(2)     The material written down in the remainder of volume IV (MS 108) between 25 April and 9 August 1930 is dictated and typed sometime in the summer of this year (TS 210).

(3)     The contents of MSS 109-114i are sifted and dictated to a typist while on vacation in Austria. The resulting typescript (TS 211) comprises ca. 800 pages and may have been dictated in the course of two or more series of sessions. But most of the work of producing this typescript was surely done after 5 June 1932 (the last date to be found in MS 114i).

It is likely that TS 211 was completed in the summer or autumn 1932. So we may assume that in the course of less than four years (1929-32) Wittgenstein managed to fill ca. 3000 pages of manuscript volumes and dictated almost 1100 pages of this material to a typist. The story of this material is continued in other parts of this account (see especially MSS 114-15, 140, TSS 208-13), but at this point readers should allow the message to sink in: if we remember that much of this material was absolutely new and the result of reflections that stood in contrast, or were diametrically opposed, to the author’s earlier convictions, we find that we are dealing with a unique document witnessing to Wittgenstein’s stunning creative powers.


Notes on MS 105 (Band I)

One peculiar feature of MS 105 is this: its first two verso pages are used as a kind of journal and record some of Wittgenstein’s impressions and feelings during the first days after his return to Cambridge (dated 2, 4, 7, and 15 February 1929). The recto pages were evidently destined to be used for more straightforwardly “philosophical” entries (dated 2, 4, 5, and 6 February). There are no further dates to be found in this or the next volume (MS 106). The next date to be found after this long gap is 11 September 1929 (p. 87 of MS 107), and the regular dating of manuscript entries begins  “6 October” (p. 153 of MS 107, that is to say: there is a completely undated part of these manuscript volumes comprising more than 500 pages between February and September 1929).

            Another peculiarity of this manuscript volume is the following: once he has reached the end of the recto pages in MS 105, Wittgenstein continues his remarks in the next volume (MS 106), following the same method as in MS 105, that is, filling first all the recto and then all the verso pages (if one allows for the exception of a few journal entries on p. 4). Only after having filled the whole of volume II does Wittgenstein return to volume I (MS 105) to write on the pages left blank during the first round of recording his ideas.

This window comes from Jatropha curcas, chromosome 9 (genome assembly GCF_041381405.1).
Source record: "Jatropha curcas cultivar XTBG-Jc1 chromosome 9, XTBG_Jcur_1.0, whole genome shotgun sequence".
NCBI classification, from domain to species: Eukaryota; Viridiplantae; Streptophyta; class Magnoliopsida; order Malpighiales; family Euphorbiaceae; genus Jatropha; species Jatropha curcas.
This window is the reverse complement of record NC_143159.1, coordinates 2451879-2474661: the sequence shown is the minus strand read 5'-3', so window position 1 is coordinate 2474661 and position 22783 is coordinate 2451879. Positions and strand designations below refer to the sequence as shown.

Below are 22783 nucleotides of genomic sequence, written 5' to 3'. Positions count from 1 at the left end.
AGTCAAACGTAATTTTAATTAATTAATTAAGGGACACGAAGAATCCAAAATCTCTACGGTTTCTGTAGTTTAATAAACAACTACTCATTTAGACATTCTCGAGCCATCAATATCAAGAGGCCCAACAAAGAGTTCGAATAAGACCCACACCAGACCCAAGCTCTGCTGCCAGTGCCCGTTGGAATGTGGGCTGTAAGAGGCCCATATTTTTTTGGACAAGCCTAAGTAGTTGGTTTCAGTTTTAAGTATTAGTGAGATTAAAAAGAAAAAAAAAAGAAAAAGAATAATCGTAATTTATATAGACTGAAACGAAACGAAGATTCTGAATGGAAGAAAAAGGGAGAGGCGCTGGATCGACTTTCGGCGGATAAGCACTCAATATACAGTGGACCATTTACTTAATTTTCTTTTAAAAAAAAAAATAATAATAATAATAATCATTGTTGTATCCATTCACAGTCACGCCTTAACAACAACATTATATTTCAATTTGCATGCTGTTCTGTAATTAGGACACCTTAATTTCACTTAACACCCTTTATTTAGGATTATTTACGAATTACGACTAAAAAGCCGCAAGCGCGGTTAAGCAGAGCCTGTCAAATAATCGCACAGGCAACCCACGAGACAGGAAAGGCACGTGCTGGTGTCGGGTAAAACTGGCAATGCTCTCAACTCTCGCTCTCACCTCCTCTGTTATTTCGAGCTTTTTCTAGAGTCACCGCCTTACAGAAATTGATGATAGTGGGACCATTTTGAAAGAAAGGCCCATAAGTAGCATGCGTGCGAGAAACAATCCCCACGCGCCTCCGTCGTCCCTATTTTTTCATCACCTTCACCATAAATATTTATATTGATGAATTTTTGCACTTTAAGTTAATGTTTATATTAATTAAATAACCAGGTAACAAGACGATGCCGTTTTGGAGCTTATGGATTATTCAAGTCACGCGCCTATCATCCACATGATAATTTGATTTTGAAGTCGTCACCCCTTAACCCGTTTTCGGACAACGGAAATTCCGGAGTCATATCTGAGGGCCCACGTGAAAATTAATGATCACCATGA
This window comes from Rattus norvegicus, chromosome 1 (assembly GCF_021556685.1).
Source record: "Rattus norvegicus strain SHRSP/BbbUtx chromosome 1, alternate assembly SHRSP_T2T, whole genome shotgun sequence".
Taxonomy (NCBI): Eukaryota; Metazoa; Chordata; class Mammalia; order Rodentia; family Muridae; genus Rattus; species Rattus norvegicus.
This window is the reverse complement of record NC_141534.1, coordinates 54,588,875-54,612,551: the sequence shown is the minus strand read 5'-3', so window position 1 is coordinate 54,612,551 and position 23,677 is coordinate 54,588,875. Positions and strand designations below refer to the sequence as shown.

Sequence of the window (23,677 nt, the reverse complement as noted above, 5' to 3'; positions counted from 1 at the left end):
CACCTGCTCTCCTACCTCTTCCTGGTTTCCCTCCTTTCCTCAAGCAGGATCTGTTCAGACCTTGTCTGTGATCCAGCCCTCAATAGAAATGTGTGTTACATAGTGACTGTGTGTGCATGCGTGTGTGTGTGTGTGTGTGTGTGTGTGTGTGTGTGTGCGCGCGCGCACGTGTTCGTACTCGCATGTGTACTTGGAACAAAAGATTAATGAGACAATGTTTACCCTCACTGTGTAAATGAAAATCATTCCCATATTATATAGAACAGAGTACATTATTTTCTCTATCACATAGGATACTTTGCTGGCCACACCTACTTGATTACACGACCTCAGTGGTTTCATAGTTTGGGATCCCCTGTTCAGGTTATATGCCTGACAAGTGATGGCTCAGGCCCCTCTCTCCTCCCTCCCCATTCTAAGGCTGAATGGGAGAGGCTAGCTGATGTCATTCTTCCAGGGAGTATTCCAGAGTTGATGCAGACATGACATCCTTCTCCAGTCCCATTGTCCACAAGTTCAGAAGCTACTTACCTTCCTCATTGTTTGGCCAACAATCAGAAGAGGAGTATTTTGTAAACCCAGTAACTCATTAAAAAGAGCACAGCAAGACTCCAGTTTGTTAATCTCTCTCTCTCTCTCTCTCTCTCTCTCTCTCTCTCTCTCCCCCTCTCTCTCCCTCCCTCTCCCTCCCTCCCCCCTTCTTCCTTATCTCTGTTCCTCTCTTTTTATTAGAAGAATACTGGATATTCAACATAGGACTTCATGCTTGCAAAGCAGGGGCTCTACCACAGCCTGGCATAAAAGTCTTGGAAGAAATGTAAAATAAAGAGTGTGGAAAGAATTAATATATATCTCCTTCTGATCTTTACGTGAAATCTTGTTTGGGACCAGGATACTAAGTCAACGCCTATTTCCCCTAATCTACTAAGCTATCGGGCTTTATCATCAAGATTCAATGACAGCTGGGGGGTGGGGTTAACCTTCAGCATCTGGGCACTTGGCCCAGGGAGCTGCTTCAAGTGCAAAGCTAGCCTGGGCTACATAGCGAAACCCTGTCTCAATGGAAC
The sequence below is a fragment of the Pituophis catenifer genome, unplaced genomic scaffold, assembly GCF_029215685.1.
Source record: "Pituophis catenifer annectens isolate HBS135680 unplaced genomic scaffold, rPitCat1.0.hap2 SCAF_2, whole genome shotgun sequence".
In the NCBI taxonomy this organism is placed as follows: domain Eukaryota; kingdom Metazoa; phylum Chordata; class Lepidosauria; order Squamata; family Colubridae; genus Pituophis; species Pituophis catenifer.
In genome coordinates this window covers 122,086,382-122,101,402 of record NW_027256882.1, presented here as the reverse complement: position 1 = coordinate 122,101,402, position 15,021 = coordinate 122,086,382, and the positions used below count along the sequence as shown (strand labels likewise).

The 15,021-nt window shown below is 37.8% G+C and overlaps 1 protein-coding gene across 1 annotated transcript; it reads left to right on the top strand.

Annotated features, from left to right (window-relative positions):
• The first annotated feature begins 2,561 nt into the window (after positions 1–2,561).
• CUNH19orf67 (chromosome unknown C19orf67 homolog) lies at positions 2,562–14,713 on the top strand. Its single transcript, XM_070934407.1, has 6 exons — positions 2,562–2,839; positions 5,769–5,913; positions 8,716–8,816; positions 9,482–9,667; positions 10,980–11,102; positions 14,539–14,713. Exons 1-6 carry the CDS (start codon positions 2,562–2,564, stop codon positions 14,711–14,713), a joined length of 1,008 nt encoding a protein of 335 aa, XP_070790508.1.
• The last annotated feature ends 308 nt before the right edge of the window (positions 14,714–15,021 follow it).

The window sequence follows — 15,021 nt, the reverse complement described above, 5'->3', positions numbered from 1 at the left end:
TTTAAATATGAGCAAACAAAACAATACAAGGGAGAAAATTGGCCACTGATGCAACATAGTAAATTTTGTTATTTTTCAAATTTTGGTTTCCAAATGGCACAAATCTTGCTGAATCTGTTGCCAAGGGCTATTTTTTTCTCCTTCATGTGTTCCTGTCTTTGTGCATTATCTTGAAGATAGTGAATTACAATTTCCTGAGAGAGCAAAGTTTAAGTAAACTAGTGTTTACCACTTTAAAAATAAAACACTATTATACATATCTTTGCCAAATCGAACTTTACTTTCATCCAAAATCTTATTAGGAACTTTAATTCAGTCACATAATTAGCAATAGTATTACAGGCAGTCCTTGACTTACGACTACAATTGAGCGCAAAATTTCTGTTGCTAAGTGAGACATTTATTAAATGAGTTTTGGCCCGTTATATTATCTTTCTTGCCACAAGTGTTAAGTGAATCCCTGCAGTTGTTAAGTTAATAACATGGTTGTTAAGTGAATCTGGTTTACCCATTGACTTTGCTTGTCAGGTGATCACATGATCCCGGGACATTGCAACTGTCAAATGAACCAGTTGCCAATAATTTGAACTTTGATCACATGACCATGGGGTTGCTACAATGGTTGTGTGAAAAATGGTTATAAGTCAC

In MSS 105-8 Wittgenstein uses the marginal signs “/” and “*” for the purpose of selecting remarks. Practically all the remarks marked by an “/” were transferred into TS 208, whereas hardly any of the remarks marked by an “*” found their way into the typescript.

            As regards the contents of these remarks, there are passages and wordings strikingly reminiscent of the Tractatus next to observations obviously critical of or very remote from the spirit of Wittgenstein’s book. Topics discussed are: visual space, questions in number theory, the ideas of object and complex, concepts like “axiom” and “picturing” or “projection”. The names of Frege, Russell, and Ramsey are mentioned several times. Some of these topics and names return in the second part of this volume (that is, after the discussions in MS 106), and in addition there is interesting material on the idea of verification and the notion of a system.

            On the whole, one may want to say that while the first pages of these notes tend to sound tentative and, perhaps, a little diffident, it does not take Wittgenstein very long to gather his wits and to write with a degree of confidence that may seem surprising in one who has only recently resumed thinking and writing about these questions after ten years’ absence from the scene.

            Much of this material can be found in Philosophische Bemerkungen (Philosophical Remarks).